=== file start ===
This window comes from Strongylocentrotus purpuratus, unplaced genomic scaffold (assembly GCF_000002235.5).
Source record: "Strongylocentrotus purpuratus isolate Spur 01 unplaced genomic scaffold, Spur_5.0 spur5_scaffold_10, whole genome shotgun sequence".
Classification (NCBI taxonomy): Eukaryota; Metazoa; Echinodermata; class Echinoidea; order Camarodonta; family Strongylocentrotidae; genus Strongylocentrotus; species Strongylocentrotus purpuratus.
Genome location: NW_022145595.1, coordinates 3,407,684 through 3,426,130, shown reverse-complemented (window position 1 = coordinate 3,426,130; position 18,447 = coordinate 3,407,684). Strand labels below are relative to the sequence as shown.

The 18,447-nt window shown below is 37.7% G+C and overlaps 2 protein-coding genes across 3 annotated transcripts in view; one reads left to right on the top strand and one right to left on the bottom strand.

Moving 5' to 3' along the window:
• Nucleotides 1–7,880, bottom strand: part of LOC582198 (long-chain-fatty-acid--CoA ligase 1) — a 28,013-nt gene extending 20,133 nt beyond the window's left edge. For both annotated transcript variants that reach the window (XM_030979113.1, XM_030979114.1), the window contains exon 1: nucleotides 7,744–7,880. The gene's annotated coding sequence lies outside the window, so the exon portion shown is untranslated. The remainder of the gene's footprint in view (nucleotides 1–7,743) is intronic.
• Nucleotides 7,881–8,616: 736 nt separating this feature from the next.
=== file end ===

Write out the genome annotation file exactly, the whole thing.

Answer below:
This window comes from Strongylocentrotus purpuratus, unplaced genomic scaffold (assembly GCF_000002235.5).
Source record: "Strongylocentrotus purpuratus isolate Spur 01 unplaced genomic scaffold, Spur_5.0 spur5_scaffold_10, whole genome shotgun sequence".
Classification (NCBI taxonomy): Eukaryota; Metazoa; Echinodermata; class Echinoidea; order Camarodonta; family Strongylocentrotidae; genus Strongylocentrotus; species Strongylocentrotus purpuratus.
Genome location: NW_022145595.1, coordinates 3,407,684 through 3,426,130, shown reverse-complemented (window position 1 = coordinate 3,426,130; position 18,447 = coordinate 3,407,684). Strand labels below are relative to the sequence as shown.

The 18,447-nt window shown below is 37.7% G+C and overlaps 2 protein-coding genes across 3 annotated transcripts in view; one reads left to right on the top strand and one right to left on the bottom strand.

Moving 5' to 3' along the window:
• Nucleotides 1–7,880, bottom strand: part of LOC582198 (long-chain-fatty-acid--CoA ligase 1) — a 28,013-nt gene extending 20,133 nt beyond the window's left edge. For both annotated transcript variants that reach the window (XM_030979113.1, XM_030979114.1), the window contains exon 1: nucleotides 7,744–7,880. The gene's annotated coding sequence lies outside the window, so the exon portion shown is untranslated. The remainder of the gene's footprint in view (nucleotides 1–7,743) is intronic.
• Nucleotides 7,881–8,616: 736 nt separating this feature from the next.